Murphy residents will see no change on the dais as all incumbents were re-elected to city council.
There were four places on the ballot, Place 1, Place 2, Place 4 and Place 6.
In Place 1, Elizabeth Abraham received 675 votes over challenger Karan Chetal, who received 288 votes.
“I am very honored to be re-elected for a second term on Murphy City Council,” Abraham said. “I hope to address many of the issues that residents discussed with me while I was block walking or at the polls for early voting/election day. I appreciate the opportunity to be your voice on Council and represent all the residents of Murphy.”
In Place 2 and Place 4, Jennifer Berthiaume and Ken Oltmann will continue to serve. Neither candidate faced a challenger in the election.
Jene Butler retained Place 6 with 566 votes against challenger Michael Padilla, who received 319 votes.
“It is an honor to continue to serve on city council. I applaud any citizen that steps up and wants to serve and represent the citizens of Murphy,” Butler said. “I have enjoyed campaigning and talking one on one with residents as I block walked. City elections are important because the decisions made by local elected officials directly affect residents’ daily lives.”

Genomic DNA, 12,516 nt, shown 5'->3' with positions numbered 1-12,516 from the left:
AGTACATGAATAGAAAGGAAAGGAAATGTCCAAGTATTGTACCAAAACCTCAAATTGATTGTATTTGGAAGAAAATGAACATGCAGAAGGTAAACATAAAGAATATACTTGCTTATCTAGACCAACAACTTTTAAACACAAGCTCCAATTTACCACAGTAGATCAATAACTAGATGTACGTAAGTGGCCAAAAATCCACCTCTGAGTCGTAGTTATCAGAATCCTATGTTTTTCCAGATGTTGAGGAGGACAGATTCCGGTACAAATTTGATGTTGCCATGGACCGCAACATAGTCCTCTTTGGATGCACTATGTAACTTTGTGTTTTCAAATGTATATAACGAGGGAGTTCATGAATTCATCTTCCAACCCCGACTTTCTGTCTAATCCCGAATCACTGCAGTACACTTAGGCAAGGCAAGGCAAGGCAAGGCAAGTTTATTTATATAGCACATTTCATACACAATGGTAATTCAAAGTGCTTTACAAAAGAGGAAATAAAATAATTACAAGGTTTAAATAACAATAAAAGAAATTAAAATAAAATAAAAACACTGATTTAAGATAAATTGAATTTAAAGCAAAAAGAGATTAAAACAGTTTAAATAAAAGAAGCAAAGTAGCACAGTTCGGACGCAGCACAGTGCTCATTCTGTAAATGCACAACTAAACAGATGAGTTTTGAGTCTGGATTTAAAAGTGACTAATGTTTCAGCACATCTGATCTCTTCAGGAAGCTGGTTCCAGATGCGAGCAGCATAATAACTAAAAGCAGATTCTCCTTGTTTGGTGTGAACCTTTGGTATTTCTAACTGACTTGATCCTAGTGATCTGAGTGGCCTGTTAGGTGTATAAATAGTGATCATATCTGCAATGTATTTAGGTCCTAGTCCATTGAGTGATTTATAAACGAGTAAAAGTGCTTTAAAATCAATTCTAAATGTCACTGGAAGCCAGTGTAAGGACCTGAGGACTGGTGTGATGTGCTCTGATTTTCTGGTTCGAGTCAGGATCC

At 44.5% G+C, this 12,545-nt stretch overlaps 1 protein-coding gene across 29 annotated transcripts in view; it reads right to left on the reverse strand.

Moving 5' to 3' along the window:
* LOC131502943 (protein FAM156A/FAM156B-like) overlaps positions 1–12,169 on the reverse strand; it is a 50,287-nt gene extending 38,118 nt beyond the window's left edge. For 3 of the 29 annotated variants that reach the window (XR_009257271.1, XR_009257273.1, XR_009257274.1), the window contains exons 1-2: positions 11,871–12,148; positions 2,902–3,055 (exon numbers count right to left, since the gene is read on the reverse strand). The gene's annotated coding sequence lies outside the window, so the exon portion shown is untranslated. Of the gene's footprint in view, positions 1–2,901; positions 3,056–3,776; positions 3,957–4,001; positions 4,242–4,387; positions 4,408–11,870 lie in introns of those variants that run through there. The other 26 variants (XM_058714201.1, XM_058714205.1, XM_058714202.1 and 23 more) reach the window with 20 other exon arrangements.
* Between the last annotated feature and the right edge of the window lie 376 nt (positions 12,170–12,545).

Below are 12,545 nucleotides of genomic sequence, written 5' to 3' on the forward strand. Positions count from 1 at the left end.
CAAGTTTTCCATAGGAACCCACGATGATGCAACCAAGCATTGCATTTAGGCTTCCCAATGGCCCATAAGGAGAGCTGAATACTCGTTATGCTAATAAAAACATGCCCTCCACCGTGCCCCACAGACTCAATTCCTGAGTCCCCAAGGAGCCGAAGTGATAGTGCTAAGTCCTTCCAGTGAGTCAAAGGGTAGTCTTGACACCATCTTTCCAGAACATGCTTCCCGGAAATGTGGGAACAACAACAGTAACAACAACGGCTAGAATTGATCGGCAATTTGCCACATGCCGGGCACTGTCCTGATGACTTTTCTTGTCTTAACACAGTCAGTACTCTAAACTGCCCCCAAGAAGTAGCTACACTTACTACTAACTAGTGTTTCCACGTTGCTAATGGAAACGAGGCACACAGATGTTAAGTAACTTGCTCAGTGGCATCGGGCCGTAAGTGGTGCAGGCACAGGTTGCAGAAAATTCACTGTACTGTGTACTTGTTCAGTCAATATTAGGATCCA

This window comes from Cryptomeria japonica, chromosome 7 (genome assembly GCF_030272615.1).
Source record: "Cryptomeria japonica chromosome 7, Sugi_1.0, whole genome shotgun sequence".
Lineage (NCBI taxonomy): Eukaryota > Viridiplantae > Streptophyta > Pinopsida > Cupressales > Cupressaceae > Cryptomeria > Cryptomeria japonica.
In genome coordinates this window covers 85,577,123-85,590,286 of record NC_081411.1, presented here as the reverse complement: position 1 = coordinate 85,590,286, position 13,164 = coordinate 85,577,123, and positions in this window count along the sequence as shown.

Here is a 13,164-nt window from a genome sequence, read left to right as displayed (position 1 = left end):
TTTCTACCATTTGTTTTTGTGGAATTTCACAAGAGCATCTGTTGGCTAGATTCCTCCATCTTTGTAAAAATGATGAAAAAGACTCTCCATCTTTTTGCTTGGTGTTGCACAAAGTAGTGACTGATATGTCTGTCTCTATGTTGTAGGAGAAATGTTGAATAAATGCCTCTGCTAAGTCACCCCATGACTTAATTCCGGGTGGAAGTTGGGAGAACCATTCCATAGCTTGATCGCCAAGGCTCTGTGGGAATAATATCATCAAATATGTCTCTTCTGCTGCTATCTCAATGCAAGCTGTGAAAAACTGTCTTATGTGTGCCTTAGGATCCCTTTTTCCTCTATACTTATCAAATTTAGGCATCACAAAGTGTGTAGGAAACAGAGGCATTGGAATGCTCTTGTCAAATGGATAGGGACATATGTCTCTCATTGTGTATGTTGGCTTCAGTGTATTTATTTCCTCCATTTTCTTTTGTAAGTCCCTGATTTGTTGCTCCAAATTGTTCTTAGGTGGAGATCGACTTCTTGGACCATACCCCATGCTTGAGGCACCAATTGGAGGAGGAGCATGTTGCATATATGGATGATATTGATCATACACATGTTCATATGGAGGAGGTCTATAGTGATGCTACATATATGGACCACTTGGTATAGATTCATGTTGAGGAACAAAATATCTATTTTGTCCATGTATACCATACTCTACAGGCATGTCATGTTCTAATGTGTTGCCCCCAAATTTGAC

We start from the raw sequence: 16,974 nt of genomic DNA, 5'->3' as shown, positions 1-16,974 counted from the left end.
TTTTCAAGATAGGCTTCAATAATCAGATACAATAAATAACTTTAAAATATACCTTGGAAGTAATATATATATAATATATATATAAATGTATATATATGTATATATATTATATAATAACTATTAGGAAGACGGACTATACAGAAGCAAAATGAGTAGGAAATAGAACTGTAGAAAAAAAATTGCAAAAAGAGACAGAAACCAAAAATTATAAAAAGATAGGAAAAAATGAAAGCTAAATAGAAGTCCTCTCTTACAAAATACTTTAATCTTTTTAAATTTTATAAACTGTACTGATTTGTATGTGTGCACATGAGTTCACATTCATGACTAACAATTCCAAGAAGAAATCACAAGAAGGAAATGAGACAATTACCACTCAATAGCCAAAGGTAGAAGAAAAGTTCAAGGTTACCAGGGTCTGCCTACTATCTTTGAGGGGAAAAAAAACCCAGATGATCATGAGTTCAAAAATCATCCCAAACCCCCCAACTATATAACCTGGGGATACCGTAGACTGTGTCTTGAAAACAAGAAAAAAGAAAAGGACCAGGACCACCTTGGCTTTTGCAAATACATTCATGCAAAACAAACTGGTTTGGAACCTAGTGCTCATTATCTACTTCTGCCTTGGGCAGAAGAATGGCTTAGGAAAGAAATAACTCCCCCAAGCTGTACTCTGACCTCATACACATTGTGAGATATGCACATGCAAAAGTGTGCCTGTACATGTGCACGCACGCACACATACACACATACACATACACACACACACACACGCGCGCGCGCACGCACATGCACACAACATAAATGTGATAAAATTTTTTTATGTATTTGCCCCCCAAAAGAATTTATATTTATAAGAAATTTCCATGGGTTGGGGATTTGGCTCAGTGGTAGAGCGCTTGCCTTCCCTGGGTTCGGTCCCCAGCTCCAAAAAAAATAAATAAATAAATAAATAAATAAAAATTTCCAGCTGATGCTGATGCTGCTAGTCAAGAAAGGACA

The mayor and councilmembers are elected at-large in Murphy therefore they represent the entire city rather than districts and all registered voters cast a ballot for all seven places.
Voters also approved two amendments to the Texas Constitution, both of which concerned property taxes.
Proposition 1 approves a reduction to the overall amount disabled or elderly homeowners would pay in ad valorem taxes. Texas voters approved the amendment with 1,118,313 voting in favor and 168,398 voting against the measure.
The amendment allows for additional reductions for elderly and disabled homeowners whose property taxes were already frozen but not accounted for in 2019 legislation passed by lawmakers to offset rising property tax bills.
Proposition 2 increases the homestead exemption for a homeowner’s primary residence from $25,000 to $40,000.
The proposition was approved with 1,102,907 votes in favor and 197,254 against.
The state will reimburse school districts for the lost property tax revenue to ensure schools do not lose funding.
Lawmakers outlined a plan to use $4.4 billion in surplus funds to cover initial costs. It is unsure how the state will cover the cost past 2026.
All election results are unofficial until canvassed by the city and state.